A journalist just caught China in the act of revising its history

The greatest of them all.
The greatest of them all.
Image: Reuters/Thomas Peter
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In Chinese history, the late politician Deng Xiaoping is widely recognized as the “father” of the reforms that opened up the country’s economy starting in the late 1970s, eventually turning China into an economic powerhouse. His political life was marked by reversals of fortune. Now, his memory is being displaced on museum walls by the Chinese Communist Party’s most powerful leader in decades.

When a journalist in Beijing went to an exhibit on the 40th anniversary of China’s reforms at the National Museum of Art, he was startled to see the father most celebrated at the museum was not the figurative one—but rather Xi Zhongxun, the actual father of current president Xi Jinping.

President Xi is what’s known in China as a “princeling,” a child of a senior Communist Party leader. The elder Xi fought alongside Mao Zedong during the Chinese civil war in the years before the Communists established the People’s Republic of China in 1949. The younger Xi spent some of his childhood years in the Beijing compound for party elite before his family was caught up in the chaos of the Cultural Revolution and hounded, and he was dispatched to a village. Despite his family’s persecution under Mao, he followed in his father’s footsteps—but has far surpassed him in terms of his political stature, becoming party general secretary in 2012, the most powerful political role in China.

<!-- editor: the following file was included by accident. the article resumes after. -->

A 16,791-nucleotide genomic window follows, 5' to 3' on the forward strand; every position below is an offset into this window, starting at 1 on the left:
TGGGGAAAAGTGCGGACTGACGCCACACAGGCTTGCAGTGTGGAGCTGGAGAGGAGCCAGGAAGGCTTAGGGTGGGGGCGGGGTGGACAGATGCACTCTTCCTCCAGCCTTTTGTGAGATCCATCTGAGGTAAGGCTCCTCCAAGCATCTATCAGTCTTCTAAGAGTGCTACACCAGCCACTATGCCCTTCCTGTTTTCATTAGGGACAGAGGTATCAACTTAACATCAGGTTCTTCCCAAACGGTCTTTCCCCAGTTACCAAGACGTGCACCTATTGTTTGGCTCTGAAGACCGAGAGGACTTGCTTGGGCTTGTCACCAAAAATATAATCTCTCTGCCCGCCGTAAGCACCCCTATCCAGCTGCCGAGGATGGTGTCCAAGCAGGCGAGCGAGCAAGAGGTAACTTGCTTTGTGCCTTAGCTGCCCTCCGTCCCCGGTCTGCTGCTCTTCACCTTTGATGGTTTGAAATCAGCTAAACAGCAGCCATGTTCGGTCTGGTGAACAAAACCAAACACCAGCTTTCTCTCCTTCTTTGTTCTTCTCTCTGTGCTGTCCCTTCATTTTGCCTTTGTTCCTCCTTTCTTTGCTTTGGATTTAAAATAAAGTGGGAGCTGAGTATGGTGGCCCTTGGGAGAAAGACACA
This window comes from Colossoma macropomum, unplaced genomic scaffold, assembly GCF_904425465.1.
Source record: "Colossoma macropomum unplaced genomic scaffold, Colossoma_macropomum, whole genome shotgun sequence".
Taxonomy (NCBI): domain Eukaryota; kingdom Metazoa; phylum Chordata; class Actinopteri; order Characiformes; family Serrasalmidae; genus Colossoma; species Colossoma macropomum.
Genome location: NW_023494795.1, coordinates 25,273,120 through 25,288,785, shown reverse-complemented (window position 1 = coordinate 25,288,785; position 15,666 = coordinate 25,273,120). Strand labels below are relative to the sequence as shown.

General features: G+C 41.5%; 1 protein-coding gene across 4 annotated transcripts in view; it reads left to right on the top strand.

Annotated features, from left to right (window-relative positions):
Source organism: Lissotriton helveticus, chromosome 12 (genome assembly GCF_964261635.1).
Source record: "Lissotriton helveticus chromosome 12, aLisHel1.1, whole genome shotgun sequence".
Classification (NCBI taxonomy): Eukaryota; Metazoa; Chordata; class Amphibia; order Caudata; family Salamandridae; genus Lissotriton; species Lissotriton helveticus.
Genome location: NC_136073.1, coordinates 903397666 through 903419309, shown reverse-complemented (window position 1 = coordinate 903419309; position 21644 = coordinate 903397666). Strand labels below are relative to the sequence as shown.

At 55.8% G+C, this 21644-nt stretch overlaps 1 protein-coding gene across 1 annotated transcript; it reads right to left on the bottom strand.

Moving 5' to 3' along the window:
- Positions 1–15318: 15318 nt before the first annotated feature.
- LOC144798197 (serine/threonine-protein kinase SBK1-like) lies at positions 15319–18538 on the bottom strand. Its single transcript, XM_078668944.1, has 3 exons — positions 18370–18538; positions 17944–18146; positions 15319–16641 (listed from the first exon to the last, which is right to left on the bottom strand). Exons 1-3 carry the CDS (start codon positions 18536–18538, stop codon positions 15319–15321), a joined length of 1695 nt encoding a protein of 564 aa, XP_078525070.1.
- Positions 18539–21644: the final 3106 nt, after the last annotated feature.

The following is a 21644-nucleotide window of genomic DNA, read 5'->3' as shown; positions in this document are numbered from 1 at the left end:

The exhibition, which consists of dioramas, large paintings, and statues, puts Xi senior and junior in the limelight, according to a series of tweets by Benjamin Carlson, a correspondent in China for French wire service Agence France-Presse. In one large painting, Xi’s father is—oh, the simple, down-to-earth man—standing in a field, his pants rolled up, talking to a group of delighted peasants whom he towers over. In another painting, Xi appears similarly informally clad, a nod to his praised visit to Hebei province in central China in 2013. Meanwhile, a statue of Deng is in a side room of the exhibit, Carlson notes.

At last year’s 19th party congress, Xi Jinping’s ideology—Xi Jinping Thought—and his name were written into the party constitution, a privilege only enjoyed by Mao while still in power. And earlier this year, Xi oversaw the removal of term limits for the offices of president and vice-president, which gives him the ability to rule indefinitely if he so chooses. One reason he might wish to do so is in order to oversee China’s next period of transformation, as the country tries to move its economy away from exports, and become a greater force on the world stage.

While Xi doesn’t have to worry about elections to stay in power, it’s still nice to have legitimacy and approval. One way to secure that is to associate himself more strongly with the last period of successful transformation in China—if not directly, as he was just graduating from Tsinghua University at the start of the reforms, then indirectly, via his father. Another good reason to distance Deng in public memory? Deng, scarred by his experience of the Mao era, is the one who instated term limits in the first place.

All nations engage at times in historical doctoring, erasure, outright fabulation, or leveraging of history for contemporary aims. It’s certainly no surprise that the Communist Party does so constantly. Examples abound. But, as Carlson noted, “it’s unsettling to see it happen before your eyes.”